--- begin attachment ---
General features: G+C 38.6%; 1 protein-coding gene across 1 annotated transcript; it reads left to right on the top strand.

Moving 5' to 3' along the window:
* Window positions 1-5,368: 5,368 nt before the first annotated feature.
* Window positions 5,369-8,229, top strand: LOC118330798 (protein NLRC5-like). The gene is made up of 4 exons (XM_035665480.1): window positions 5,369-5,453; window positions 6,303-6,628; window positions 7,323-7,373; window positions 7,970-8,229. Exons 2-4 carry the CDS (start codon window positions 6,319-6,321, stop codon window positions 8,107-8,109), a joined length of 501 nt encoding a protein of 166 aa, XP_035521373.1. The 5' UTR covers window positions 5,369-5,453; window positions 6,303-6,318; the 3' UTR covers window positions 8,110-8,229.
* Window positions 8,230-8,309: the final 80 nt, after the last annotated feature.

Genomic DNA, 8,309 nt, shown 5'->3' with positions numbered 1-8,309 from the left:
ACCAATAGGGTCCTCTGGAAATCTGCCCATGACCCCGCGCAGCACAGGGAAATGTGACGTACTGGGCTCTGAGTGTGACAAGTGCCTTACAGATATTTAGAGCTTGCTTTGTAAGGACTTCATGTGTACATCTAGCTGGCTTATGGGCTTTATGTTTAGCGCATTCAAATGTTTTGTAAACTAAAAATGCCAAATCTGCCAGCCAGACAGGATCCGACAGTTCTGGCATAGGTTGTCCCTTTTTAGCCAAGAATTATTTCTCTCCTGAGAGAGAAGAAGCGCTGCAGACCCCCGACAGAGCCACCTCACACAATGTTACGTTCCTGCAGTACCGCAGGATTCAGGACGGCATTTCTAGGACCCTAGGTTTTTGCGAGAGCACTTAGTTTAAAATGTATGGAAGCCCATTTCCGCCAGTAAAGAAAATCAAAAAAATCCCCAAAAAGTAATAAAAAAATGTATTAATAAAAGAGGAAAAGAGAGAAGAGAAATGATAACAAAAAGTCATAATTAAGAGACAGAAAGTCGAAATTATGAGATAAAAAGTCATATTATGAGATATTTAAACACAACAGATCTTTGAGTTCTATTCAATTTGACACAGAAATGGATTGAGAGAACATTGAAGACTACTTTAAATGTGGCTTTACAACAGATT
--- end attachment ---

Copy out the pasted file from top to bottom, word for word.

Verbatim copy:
General features: G+C 38.6%; 1 protein-coding gene across 1 annotated transcript; it reads left to right on the top strand.

Moving 5' to 3' along the window:
* Window positions 1-5,368: 5,368 nt before the first annotated feature.
* Window positions 5,369-8,229, top strand: LOC118330798 (protein NLRC5-like). The gene is made up of 4 exons (XM_035665480.1): window positions 5,369-5,453; window positions 6,303-6,628; window positions 7,323-7,373; window positions 7,970-8,229. Exons 2-4 carry the CDS (start codon window positions 6,319-6,321, stop codon window positions 8,107-8,109), a joined length of 501 nt encoding a protein of 166 aa, XP_035521373.1. The 5' UTR covers window positions 5,369-5,453; window positions 6,303-6,318; the 3' UTR covers window positions 8,110-8,229.
* Window positions 8,230-8,309: the final 80 nt, after the last annotated feature.

Genomic DNA, 8,309 nt, shown 5'->3' with positions numbered 1-8,309 from the left:
ACCAATAGGGTCCTCTGGAAATCTGCCCATGACCCCGCGCAGCACAGGGAAATGTGACGTACTGGGCTCTGAGTGTGACAAGTGCCTTACAGATATTTAGAGCTTGCTTTGTAAGGACTTCATGTGTACATCTAGCTGGCTTATGGGCTTTATGTTTAGCGCATTCAAATGTTTTGTAAACTAAAAATGCCAAATCTGCCAGCCAGACAGGATCCGACAGTTCTGGCATAGGTTGTCCCTTTTTAGCCAAGAATTATTTCTCTCCTGAGAGAGAAGAAGCGCTGCAGACCCCCGACAGAGCCACCTCACACAATGTTACGTTCCTGCAGTACCGCAGGATTCAGGACGGCATTTCTAGGACCCTAGGTTTTTGCGAGAGCACTTAGTTTAAAATGTATGGAAGCCCATTTCCGCCAGTAAAGAAAATCAAAAAAATCCCCAAAAAGTAATAAAAAAATGTATTAATAAAAGAGGAAAAGAGAGAAGAGAAATGATAACAAAAAGTCATAATTAAGAGACAGAAAGTCGAAATTATGAGATAAAAAGTCATATTATGAGATATTTAAACACAACAGATCTTTGAGTTCTATTCAATTTGACACAGAAATGGATTGAGAGAACATTGAAGACTACTTTAAATGTGGCTTTACAACAGATT